Third, perhaps most importantly, Cavanaugh observes that the state, which promised peace, has in fact brought about great violence and war.[viii]  This has resulted not only from the establishment of territorial borders governed by single authorities and the corresponding assumption that relations between states operate in a State of Nature writ large, but also from the identification of the state with the monopoly on the legitimate use of force – war thus becomes, for the liberal state, “a simulacrum of the social process, the primary mechanism for achieving social integration in a society with no shared ends…the state’s religio, its habitual discipline for binding us one to another”.[ix]

In response to these failures of Hobbes and other modern political philosophers, Cavanaugh proposes a vision of politics informed by Eucharistic anarchism.  The anarchy of which he writes is not chaos, but rather a challenge to the false order of the state – a true religio that binds us to each other and, ultimately, to the salvific Body of Christ.[x]  Cavanaugh offers the Eucharist as a diffusion of “the false theology and the false anthropology of will and right”, a sweeping effacement of the distinction between mine and thine, a radical questioning of property and dominium, the proper integration of the individual and the group, and the actualization of diverse communities through shared participation in the divine life.[xi]  “Whereas in the modern state the center either vindicates the rights of property against the marginalized or takes direct concern for the welfare of the marginalized out of our hands”, Cavanaugh writes, “in Christ the dichotomy of center and periphery is overcome”.[xii]  By resolving the dilemma of the many and the one, by unmasking the falsity of this antithesis of local and universal, the Eucharistic community redefines boundaries, citizenship, and earthly practices of peace and reconciliation.[xiii]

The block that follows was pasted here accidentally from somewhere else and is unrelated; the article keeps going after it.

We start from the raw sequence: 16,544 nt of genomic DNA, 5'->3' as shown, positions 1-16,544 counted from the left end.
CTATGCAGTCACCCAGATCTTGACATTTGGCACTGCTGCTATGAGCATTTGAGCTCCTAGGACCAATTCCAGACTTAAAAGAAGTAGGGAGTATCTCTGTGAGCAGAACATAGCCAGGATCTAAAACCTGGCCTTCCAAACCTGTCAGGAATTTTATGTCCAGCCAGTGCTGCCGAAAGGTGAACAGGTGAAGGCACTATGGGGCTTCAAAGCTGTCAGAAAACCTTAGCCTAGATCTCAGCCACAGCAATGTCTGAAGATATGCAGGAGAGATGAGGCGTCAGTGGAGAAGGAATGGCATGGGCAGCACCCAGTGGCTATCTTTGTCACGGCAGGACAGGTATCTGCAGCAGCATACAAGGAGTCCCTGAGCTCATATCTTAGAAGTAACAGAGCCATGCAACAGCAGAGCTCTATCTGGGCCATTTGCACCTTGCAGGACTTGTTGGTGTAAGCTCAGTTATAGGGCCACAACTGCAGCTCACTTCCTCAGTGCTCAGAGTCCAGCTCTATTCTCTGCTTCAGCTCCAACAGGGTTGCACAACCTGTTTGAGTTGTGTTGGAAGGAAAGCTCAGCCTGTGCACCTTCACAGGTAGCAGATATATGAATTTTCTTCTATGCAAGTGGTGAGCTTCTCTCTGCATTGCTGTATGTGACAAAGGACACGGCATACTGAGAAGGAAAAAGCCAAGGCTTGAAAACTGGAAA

Lest he sound utopian, Cavanaugh hastens to point out that Christians have “to an alarming degree” adopted the state mythos as their own, giving up their bodies for war in the hope that the state will deliver on its promises of temporal unity.[xiv]  His primary argument is thus not that Eucharistic anarchism is fully realizable in the world in time, but that the salvation mythos of the state – the state religio – is a distortion of true hope, and that the resources for resisting this distortion are provided by the Christian tradition.[xv]  Nevertheless, Cavanaugh concludes his essay provocatively:

For the most part, Christians have accepted the integrating role of the state on the assumption that the state is a ‘secular’ and therefore neutral apparatus for the working out of conflict among disparate interests.  To see the state instead as an alternative soteriology is to begin to notice the inherent conflict between state practices and the practices, such as the Eucharist, which Christians take for granted.  True peace depends not on the subsumption of this conflict, but on a recovered sense of its urgency.[xvi]

Robust pluralism in this reading requires an explicitly theological foundation, and, what is more, a lived one.  It is almost as if Cavanaugh is calling believers to the very battle that Hobbes’s Leviathan was expressly designed to abolish.